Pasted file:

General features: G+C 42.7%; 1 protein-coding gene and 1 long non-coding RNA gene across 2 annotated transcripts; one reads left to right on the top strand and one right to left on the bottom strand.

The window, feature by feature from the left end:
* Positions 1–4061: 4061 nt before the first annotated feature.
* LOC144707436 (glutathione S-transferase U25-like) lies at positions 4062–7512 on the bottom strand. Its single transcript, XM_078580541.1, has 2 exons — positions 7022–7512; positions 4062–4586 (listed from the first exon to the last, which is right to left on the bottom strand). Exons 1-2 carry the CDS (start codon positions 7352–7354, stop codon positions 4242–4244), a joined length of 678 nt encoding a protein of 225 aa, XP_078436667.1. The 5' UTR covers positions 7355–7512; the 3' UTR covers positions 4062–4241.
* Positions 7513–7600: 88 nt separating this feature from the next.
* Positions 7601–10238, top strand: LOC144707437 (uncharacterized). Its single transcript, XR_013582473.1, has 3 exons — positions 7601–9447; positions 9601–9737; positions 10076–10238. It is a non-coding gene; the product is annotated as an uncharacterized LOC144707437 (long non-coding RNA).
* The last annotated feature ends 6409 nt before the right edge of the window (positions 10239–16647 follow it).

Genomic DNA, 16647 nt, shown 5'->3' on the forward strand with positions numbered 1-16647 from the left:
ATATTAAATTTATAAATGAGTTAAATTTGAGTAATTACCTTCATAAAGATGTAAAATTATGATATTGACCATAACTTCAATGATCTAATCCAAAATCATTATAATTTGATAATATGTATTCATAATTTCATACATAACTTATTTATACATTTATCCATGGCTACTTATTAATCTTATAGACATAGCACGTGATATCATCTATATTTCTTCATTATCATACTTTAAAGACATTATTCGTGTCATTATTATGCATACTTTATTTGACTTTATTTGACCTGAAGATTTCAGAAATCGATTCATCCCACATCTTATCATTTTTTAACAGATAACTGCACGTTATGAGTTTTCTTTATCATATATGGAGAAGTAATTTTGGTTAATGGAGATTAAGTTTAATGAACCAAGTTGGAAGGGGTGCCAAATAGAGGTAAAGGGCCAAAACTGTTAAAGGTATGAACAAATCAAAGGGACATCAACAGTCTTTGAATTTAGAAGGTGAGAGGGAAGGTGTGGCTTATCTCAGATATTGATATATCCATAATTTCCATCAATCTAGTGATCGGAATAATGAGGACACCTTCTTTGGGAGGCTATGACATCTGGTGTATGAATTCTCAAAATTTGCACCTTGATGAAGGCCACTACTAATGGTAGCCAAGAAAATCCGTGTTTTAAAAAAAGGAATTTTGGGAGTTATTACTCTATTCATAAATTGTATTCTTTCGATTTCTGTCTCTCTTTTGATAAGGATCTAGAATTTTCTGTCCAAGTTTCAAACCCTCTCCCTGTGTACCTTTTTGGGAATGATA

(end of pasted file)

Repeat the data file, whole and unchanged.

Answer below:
General features: G+C 42.7%; 1 protein-coding gene and 1 long non-coding RNA gene across 2 annotated transcripts; one reads left to right on the top strand and one right to left on the bottom strand.

The window, feature by feature from the left end:
* Positions 1–4061: 4061 nt before the first annotated feature.
* LOC144707436 (glutathione S-transferase U25-like) lies at positions 4062–7512 on the bottom strand. Its single transcript, XM_078580541.1, has 2 exons — positions 7022–7512; positions 4062–4586 (listed from the first exon to the last, which is right to left on the bottom strand). Exons 1-2 carry the CDS (start codon positions 7352–7354, stop codon positions 4242–4244), a joined length of 678 nt encoding a protein of 225 aa, XP_078436667.1. The 5' UTR covers positions 7355–7512; the 3' UTR covers positions 4062–4241.
* Positions 7513–7600: 88 nt separating this feature from the next.
* Positions 7601–10238, top strand: LOC144707437 (uncharacterized). Its single transcript, XR_013582473.1, has 3 exons — positions 7601–9447; positions 9601–9737; positions 10076–10238. It is a non-coding gene; the product is annotated as an uncharacterized LOC144707437 (long non-coding RNA).
* The last annotated feature ends 6409 nt before the right edge of the window (positions 10239–16647 follow it).

Genomic DNA, 16647 nt, shown 5'->3' on the forward strand with positions numbered 1-16647 from the left:
ATATTAAATTTATAAATGAGTTAAATTTGAGTAATTACCTTCATAAAGATGTAAAATTATGATATTGACCATAACTTCAATGATCTAATCCAAAATCATTATAATTTGATAATATGTATTCATAATTTCATACATAACTTATTTATACATTTATCCATGGCTACTTATTAATCTTATAGACATAGCACGTGATATCATCTATATTTCTTCATTATCATACTTTAAAGACATTATTCGTGTCATTATTATGCATACTTTATTTGACTTTATTTGACCTGAAGATTTCAGAAATCGATTCATCCCACATCTTATCATTTTTTAACAGATAACTGCACGTTATGAGTTTTCTTTATCATATATGGAGAAGTAATTTTGGTTAATGGAGATTAAGTTTAATGAACCAAGTTGGAAGGGGTGCCAAATAGAGGTAAAGGGCCAAAACTGTTAAAGGTATGAACAAATCAAAGGGACATCAACAGTCTTTGAATTTAGAAGGTGAGAGGGAAGGTGTGGCTTATCTCAGATATTGATATATCCATAATTTCCATCAATCTAGTGATCGGAATAATGAGGACACCTTCTTTGGGAGGCTATGACATCTGGTGTATGAATTCTCAAAATTTGCACCTTGATGAAGGCCACTACTAATGGTAGCCAAGAAAATCCGTGTTTTAAAAAAAGGAATTTTGGGAGTTATTACTCTATTCATAAATTGTATTCTTTCGATTTCTGTCTCTCTTTTGATAAGGATCTAGAATTTTCTGTCCAAGTTTCAAACCCTCTCCCTGTGTACCTTTTTGGGAATGATA